The Colgate Scene
July 2000
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Around the college

Hollie Young '00, with her parents, and Dean Wise '76, with his daughter Elizabeth '01, were the featured speakers at the annual Scholarship Recognition Dinner, which brings scholarship recipients and donors together.
New Trustees
At the May meeting, the Board of Trustees elected four new members to begin service on the board. James L. Elrod Jr. '76, Gwendolyn Smith Iloani '77 and Russell C. Wilkinson '70 fill regular trustee positions. Ronald J. Burton '69 is an alumni trustee.

[IMAGE] Bethanie Sawyer '02, daughter of the president of the North American Sundial Society, noticed there was something wrong with the sundial that had been placed on the marker commemorating the spot (outside the Chapel) where Samuel Payne felled the first tree to begin clearing the farm he later donated to the Baptists. The Sawyers donated a new and correct sundial so all who pass will know the (sunny) time of day.

A force for nonviolence
Peter Ackerman, left, and Jack DuVall
To be effective, nonviolence must be strategic -- and to document this point Peter Ackerman and Jack DuVall (both Class of 1968) have produced a feature-length documentary, shown in Hamilton in April. The directing talents of Steve York, Jack DuVall's experience as a documentarian and executive producer, allied with producer (and Colgate Trustee) Peter Ackerman's scholarly background and books on this topic blended in a compelling film -- A Force More Powerful: A Century of Nonviolent Conflict. Already a prize winner at festivals, the film was viewed by a packed audience in the Hamilton Movie House. Peace Studies, sponsor of the screening, brought campus and community together for a panel discussion and reception afterwards at the Colgate Inn, where audience members fired questions to the movie makers and the panel was chaired by Cooley Professor of Peace Studies Nigel Young, director of the peace studies program. As well as Ackerman and DuVall, faculty member Wanda Warren Berry (philosophy and religion) and Delores Walters, director of the ALANA Cultural Center, offered their analyses of the film and a lively debate ensued.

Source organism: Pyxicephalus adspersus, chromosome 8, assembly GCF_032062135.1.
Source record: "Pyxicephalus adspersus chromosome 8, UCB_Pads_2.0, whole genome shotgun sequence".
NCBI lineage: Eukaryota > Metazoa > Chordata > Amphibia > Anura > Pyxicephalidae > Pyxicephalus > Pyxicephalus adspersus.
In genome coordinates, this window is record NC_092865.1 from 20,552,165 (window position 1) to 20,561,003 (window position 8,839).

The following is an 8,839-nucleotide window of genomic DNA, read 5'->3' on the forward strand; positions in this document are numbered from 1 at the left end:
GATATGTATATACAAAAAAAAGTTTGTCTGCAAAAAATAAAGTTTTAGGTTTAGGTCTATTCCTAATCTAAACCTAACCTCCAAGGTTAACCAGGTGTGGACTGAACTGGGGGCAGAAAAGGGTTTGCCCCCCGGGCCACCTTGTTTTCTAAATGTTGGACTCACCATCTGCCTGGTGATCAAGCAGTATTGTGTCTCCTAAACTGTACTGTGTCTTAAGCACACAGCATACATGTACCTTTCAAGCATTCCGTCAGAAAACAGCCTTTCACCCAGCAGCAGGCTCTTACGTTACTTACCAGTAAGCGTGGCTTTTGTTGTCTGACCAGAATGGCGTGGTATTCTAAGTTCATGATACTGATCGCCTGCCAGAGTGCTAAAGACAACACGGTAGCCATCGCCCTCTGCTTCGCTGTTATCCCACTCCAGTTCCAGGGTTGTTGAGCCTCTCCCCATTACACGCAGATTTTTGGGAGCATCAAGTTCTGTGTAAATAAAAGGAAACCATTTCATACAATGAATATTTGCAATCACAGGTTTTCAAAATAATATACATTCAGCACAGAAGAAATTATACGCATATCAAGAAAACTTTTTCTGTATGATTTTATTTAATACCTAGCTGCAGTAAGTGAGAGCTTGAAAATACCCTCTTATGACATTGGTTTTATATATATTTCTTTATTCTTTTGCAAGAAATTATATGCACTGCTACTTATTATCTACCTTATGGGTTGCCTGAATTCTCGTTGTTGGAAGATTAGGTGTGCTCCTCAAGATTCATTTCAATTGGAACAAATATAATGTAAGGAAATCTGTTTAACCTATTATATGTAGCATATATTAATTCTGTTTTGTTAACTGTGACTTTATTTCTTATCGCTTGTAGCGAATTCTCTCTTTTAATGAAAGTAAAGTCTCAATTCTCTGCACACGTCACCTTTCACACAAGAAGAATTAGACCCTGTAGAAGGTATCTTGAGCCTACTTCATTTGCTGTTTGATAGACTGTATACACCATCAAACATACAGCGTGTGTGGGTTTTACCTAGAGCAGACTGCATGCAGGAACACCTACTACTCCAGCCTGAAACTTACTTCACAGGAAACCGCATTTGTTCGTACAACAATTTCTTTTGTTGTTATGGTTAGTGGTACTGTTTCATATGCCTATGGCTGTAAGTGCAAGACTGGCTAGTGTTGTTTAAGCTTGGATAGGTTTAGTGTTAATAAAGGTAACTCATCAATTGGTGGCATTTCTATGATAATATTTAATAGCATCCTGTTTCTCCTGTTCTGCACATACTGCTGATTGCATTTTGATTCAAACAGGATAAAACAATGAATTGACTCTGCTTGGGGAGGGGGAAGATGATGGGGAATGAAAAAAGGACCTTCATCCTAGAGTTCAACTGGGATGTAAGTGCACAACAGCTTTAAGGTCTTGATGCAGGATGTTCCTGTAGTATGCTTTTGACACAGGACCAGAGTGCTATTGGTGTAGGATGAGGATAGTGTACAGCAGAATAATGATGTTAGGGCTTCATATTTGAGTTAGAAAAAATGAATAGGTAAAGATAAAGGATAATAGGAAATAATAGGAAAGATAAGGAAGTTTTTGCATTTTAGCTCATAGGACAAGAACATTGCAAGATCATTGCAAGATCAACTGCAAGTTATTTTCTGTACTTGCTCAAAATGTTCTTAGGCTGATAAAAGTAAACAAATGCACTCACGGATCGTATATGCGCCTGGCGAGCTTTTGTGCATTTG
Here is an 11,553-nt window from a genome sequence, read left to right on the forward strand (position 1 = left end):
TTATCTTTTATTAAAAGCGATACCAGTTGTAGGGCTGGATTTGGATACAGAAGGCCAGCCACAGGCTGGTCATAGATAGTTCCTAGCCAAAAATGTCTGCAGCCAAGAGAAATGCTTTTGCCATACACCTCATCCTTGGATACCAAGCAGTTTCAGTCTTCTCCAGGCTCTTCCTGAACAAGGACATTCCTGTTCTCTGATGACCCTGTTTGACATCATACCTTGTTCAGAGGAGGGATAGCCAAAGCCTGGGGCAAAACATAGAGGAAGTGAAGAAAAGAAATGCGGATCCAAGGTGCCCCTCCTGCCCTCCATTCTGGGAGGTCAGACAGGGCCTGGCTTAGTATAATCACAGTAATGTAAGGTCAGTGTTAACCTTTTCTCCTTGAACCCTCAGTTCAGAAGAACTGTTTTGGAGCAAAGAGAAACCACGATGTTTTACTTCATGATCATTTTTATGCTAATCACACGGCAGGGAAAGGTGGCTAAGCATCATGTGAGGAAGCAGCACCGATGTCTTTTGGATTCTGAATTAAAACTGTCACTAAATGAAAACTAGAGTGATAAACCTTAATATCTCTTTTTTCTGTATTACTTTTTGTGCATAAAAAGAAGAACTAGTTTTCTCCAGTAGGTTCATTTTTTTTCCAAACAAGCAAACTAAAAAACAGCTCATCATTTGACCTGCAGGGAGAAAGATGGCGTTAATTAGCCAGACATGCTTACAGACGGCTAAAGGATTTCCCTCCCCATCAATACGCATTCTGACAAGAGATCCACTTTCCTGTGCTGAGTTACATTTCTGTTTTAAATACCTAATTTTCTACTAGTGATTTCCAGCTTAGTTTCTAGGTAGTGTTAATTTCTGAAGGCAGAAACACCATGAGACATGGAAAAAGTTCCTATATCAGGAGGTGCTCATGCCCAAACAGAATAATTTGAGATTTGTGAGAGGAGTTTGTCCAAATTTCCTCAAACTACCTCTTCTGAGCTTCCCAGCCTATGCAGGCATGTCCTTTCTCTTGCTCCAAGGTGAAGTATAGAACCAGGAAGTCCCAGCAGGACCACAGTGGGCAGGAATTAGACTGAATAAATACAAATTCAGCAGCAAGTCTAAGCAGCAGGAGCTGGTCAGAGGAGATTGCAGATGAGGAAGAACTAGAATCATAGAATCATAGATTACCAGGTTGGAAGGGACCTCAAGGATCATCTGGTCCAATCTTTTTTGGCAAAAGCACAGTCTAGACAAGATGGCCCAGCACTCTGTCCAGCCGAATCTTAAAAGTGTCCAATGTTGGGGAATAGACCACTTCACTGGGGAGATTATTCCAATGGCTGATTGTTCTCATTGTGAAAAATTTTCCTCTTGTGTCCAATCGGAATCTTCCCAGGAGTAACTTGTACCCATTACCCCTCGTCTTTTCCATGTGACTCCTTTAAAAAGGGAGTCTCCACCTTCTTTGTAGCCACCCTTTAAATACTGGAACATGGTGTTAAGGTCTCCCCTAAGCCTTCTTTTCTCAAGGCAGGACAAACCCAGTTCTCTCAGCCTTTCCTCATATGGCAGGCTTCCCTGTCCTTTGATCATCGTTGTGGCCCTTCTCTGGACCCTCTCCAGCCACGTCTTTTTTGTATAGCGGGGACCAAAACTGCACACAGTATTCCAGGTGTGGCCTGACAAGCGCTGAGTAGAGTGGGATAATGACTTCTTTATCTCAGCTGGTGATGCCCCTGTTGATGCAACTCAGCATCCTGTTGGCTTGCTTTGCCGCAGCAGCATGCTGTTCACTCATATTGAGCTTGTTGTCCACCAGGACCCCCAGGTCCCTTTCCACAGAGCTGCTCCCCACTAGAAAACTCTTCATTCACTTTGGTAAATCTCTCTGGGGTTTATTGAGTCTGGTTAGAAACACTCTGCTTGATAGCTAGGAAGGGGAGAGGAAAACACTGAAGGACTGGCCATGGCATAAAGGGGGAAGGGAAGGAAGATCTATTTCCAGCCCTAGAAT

Professor Emeritus Eric Van Schaack and Professor Robert McVaugh discussed the various styles of 20th century architecture on campus as part of an architectural walking tour sponsored by the Madison County Historical Society and the department of art and art history.
[IMAGE] Chairman of the MTA Virg Conway '51 spoke on "lessons learned from 40 years of public service" as part of the College Republicans lecture series. Earlier in the day, Elaine Wingate Conway, director of the New York State Division for Women and a member of Gov. George Pataki's cabinet, spoke at the Women's Studies Center on "American Women: Yesterday, Today and Tomorrow."

Honorary degree for Mosby
On May 6, Dewey Mosby received an honorary doctor of arts degree from Kendall College of Art and Design at its commencement ceremony, where he also delivered the commencement address. Director of the Picker Art Gallery since 1981, Mosby is a scholar of 18th and 19th century French painting, late 19th and early 20th century African American art and museology.

Pommersheim Frank Pommersheim '65, lawyer, teacher and poet, gave a lecture titled "From the Chenango Valley to the Rosebud Sioux Reservation: Going West to Find Vocation and Landscape." His visit was sponsored by Native American Studies.